DHS provides data from representative cross-sectional studies that are carried out in the general population, using validated questionnaires. DHS surveys are regularly implemented in over 50 countries worldwide and permit for the main basic demographic indicators and the health situation in those countries to be estimated and updated.
In Cameroon, the fourth DHS was conducted from January to August 2011 together with the "Multiple Indicator Cluster Survey" (MICS). Three standard questionnaires (women, men and household) were used . A stratified national sample of 15,050 households was selected randomly in two stages: 580 clusters (or enumeration areas) were drawn for the first stage which included 291 and 289 clusters from urban and rural areas respectively. A count within each cluster led to a list of households from which was conducted a systematic sampling with equal probability. The final survey was carried out in 578 clusters and had included a national representative sample of 11,732 children less than five years from 14,214 households. Eligible households for the mothers’ and children’s anthropometric measurements (weight and height) were chosen by a systematic random draw conducted amongst selected household for the final survey (one household out of two) , which resulted to merely 50% of children in the database who had their weight and height recorded and their BMI z-score calculated.
We used the kids file dataset of the 2011 DHS database. we excluded children aged less than 6 months since some interventional studies that used an intensive, multidisciplinary approach or parental coaching demonstrated a significant decrease of adiposity over 6 months or at 6 months of age . Were also excluded those whose BMI z-score were missing or was recorded in the database as “Height out of plausible limits” or “Age in days out of plausible limits” or “Flagged cases”, as their values were unusable since they were recorded in the database under special codes which corresponded either to responses that were considered inconsistent with other response in the questionnaire and thought to be probably an error, or to responses which value was “Don’t know”. Finally, a total of 4518 children aged 6–59 months including 2313 girls and 2205 boys living with their mothers were included in our analysis.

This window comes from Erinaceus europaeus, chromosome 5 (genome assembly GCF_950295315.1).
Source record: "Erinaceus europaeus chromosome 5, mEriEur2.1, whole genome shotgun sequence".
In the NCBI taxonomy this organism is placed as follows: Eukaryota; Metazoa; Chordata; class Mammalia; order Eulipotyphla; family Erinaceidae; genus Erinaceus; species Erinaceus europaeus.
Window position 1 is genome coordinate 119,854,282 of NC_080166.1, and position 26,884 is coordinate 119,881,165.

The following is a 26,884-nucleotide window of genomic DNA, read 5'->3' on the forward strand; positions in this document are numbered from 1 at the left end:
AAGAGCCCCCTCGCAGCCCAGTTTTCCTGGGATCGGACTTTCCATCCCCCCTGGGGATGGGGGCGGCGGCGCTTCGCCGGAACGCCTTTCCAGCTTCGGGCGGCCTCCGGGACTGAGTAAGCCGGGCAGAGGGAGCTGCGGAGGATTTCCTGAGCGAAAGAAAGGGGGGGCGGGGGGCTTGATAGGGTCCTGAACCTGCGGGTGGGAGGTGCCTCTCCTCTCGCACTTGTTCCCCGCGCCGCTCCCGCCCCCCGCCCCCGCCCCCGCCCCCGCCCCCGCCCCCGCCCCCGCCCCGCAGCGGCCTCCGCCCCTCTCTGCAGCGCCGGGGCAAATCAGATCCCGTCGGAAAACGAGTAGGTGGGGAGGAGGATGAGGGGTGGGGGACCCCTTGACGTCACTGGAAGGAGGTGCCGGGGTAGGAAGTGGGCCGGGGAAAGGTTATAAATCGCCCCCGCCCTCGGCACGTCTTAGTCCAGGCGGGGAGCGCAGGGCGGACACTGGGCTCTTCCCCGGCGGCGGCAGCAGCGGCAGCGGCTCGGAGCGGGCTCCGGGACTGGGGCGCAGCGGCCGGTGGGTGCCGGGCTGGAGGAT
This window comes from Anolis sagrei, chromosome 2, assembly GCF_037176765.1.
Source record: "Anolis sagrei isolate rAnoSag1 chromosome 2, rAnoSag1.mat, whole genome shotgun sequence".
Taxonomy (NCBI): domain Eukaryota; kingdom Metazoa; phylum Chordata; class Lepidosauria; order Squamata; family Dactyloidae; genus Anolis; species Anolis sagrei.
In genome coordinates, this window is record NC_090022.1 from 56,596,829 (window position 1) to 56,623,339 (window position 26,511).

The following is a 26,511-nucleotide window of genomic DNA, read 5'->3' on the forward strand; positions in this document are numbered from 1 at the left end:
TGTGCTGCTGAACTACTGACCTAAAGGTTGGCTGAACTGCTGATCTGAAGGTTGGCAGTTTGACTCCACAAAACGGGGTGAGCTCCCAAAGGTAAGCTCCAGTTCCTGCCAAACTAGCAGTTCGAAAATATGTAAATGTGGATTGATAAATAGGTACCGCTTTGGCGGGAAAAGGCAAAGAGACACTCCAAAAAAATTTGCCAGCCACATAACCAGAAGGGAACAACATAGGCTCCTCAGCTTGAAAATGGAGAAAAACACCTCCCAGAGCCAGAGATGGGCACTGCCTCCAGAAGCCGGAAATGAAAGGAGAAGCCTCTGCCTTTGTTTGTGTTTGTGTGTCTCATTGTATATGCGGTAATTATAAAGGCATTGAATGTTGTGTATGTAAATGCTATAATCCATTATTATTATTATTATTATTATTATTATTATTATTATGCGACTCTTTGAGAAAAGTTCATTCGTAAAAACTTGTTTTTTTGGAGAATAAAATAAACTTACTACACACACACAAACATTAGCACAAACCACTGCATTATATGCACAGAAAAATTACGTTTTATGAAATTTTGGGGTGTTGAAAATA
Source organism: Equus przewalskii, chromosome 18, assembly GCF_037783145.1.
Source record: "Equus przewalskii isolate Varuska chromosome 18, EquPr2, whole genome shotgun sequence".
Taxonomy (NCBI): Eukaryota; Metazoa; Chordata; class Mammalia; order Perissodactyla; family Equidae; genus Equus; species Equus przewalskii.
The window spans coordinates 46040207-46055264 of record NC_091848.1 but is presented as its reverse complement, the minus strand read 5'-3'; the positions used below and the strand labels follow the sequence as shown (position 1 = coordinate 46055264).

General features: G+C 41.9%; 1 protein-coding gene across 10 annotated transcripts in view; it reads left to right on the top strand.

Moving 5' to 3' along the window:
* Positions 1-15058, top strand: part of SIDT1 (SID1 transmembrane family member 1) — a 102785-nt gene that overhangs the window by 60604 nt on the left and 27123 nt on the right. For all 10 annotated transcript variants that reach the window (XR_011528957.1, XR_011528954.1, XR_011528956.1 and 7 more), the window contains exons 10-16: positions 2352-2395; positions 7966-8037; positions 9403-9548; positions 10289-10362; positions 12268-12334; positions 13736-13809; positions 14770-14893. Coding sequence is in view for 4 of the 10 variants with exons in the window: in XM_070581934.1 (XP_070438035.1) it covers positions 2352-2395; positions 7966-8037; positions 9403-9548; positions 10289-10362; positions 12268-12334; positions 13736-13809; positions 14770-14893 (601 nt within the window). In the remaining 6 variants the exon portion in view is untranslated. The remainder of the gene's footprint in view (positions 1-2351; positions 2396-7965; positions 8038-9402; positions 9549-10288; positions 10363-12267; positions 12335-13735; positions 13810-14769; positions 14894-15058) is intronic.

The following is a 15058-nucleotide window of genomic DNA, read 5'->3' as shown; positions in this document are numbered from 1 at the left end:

The authorization for the access to the whole DHS database were obtained after a request explaining what we were intending to do with and which we sent through DHS program website at the address https://dhsprogram.com/
Overweight and obesity
The BMI z-score based on WHO 2006 reference population  was used to assess overweight and obesity among children. The thresholds were defined according to WHO recommendations : children who had a BMI z-score less than -2 were considered as thin; those who had a BMI z-score ranging from -2 to 2 were classified as normal weight children; those who had a BMI z-score over 2 were classified as overweight and children who had a BMI z-score greater than 3 were considered as obese. We excluded any BMI z-score recorded under the categories “Height out of plausible limits”, “Age in days out of plausible limits”, “Flagged cases”.
Our independent variables were identified using the standard questionnaires and the DHS recoding manual (version 1.0, August 2012) . Children, mothers’ and household characteristics that we considered to be relevant based on literature were chosen amongst the existing variables in the database. A minimal dataset was obtained after having applied exclusion criteria on BMI. We considered as “missing”, any missing case or any case that was recorded in the dataset as “Flagged”.